Rivers, of the Bream Fisherman Association, calls a previous state health advisory "ridiculous" because it was only issued for lower Escambia River, south of State Road 184.
"Like the mullet stay there," he said, referring to the fact that mullet spawn offshore.
But a state health official, who received a copy of the sampling data months ago, said there are no immediate plans to extend the health advisory.
"We're trying to get things set up to analyze more fish. It takes a long time to work samples up," said toxicologist Joe Sekerke of the Florida Department of Health.
The PCB samples were highest in mullet, a staple for many local seafood lovers.
One of UWF's four mullet samples measured 1,580 nanograms per gram of PCBs, compared to the federal threshold of 20 nanograms per gram and the state threshold of 50 nanograms per gram. All of the mullet samples were higher than state and federal limits.
In general, health officials and others urge people not to cut fish out of their diet, but instead to limit consumption of those species high in PCBs and mercury to avoid long-term health risks. Pregnant women, for example, are urged to eat two meals per week of a variety of fish and shellfish that are low in mercury to get the nutritional benefits.
A previous UWF study showed elevated levels of PCBs in mullet, bass, oysters and crabs, mostly in those found in the lower Escambia River, upper Escambia Bay, Bayou Chico, Bayou Texar and Bayou Grande. That data prompted the Department of Health to issue health advisories for the lower Escambia River.
Information from the more recent samples was sent to all local, state and federal health and environmental officials.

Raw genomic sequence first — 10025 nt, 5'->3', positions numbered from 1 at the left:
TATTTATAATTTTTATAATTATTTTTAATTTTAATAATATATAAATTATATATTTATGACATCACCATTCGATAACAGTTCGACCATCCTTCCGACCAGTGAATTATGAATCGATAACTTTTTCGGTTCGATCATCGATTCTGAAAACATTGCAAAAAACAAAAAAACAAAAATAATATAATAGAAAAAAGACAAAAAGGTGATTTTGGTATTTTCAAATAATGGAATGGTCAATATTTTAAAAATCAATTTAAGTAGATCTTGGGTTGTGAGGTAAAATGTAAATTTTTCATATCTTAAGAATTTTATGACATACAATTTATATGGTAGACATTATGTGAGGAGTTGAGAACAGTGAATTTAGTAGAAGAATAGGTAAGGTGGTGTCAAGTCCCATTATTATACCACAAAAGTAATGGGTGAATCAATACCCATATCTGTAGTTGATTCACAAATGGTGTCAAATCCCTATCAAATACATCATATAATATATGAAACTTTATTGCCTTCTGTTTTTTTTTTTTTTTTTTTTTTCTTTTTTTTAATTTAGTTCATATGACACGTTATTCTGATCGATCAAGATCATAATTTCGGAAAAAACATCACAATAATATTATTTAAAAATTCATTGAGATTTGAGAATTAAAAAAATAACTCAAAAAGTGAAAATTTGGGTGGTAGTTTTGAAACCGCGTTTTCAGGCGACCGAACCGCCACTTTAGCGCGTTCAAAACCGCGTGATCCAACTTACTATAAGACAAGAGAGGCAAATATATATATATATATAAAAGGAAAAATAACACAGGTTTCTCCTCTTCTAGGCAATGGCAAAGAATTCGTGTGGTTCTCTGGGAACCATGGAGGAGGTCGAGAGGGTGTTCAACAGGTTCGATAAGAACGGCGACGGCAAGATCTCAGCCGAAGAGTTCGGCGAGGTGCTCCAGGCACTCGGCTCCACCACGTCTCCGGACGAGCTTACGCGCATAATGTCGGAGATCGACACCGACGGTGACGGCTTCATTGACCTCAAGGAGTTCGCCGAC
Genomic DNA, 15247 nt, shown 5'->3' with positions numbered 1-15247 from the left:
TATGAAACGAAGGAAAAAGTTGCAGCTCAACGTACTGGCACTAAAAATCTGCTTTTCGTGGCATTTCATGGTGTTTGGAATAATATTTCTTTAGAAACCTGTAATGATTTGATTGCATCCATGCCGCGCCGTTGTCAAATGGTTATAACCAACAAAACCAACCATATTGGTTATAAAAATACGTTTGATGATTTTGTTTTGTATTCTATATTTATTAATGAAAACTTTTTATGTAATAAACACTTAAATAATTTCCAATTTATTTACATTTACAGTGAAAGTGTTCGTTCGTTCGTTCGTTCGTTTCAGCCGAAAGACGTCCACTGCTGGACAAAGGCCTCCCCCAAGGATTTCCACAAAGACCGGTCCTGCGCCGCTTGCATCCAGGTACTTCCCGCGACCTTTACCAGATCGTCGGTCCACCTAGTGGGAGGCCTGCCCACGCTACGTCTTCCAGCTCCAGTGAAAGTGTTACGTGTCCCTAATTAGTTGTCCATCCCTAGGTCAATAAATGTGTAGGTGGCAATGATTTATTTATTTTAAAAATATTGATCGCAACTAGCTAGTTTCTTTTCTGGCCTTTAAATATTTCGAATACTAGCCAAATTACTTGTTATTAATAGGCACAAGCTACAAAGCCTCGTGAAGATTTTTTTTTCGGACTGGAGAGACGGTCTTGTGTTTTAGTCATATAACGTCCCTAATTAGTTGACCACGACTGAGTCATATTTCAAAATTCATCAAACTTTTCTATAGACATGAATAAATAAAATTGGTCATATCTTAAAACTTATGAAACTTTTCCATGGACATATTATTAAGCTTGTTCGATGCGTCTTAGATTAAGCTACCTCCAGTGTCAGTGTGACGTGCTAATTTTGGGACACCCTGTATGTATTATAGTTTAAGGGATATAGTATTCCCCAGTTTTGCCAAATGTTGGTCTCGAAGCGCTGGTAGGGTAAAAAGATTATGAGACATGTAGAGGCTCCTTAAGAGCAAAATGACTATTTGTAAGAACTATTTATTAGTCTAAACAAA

"I just assumed that they would automatically extend the warning," said Dick Snyder, director of UWF's Center for Environmental Diagnostics and Bioremediation.
But Sekerke, who is retiring at the end of June, said he wants more samples of fish and that the sampling must follow a particular protocol. He predicted the process will take at least three to four months.
If those samples indicate high levels, a warning could be posted on the department's Web site, he said. It's unlikely that signs would be posted near area waterways because signs often are removed or vandalized, prompting people to think the advisory has been lifted, he said.
While Snyder said the samples should not prompt people to stop eating seafood, he said it's important information for people deciding how much and what type of seafood to eat.
"It's information that people can use to decide how to live their lives," Snyder said.
Samples taken by UWF were from fish fillets without the skins, and the procedures used for transporting and categorizing the fish followed federal sampling and analysis guidelines. Snyder said samples from fish with the skins would produce even higher levels of PCBs.
UWF is taking sediment samples from the bay to chart PCBs and determine if some areas have higher levels than others. Snyder said he plans to post information about PCBs and local samples on a Web site by the end of the summer.
While UWF researchers are making the rounds to local fishing groups and others to explain their data, Pensacola attorney Samuel Bearman said he is poised to file a lawsuit in the next two weeks against Monsanto Co. and Solutia.
The pending lawsuit, which represents more than 50 homeowners along Escambia Bay, is related to the release of PCBs nearly 40 years ago from the former Monsanto plant that Solutia now operates in Gonzalez near the Escambia River, Bearman said.
Bearman said cleanup of the bay and connected waterways is the main goal of the lawsuit.
"If you're going to generate it, clean it up," Bearman said.
He is working with Alabama attorney Don Stewart on the lawsuit. Stewart was the lead attorney in a multimillion-dollar class action lawsuit against Monsanto involving claims of PCB contamination by residents of Anniston, Ala.
"We've been aware that Mr. Stewart has been out recruiting for plaintiffs," Monsanto spokesman Glynn Young said in an e-mail. "Since no litigation has been filed yet, it's a little early for us to comment."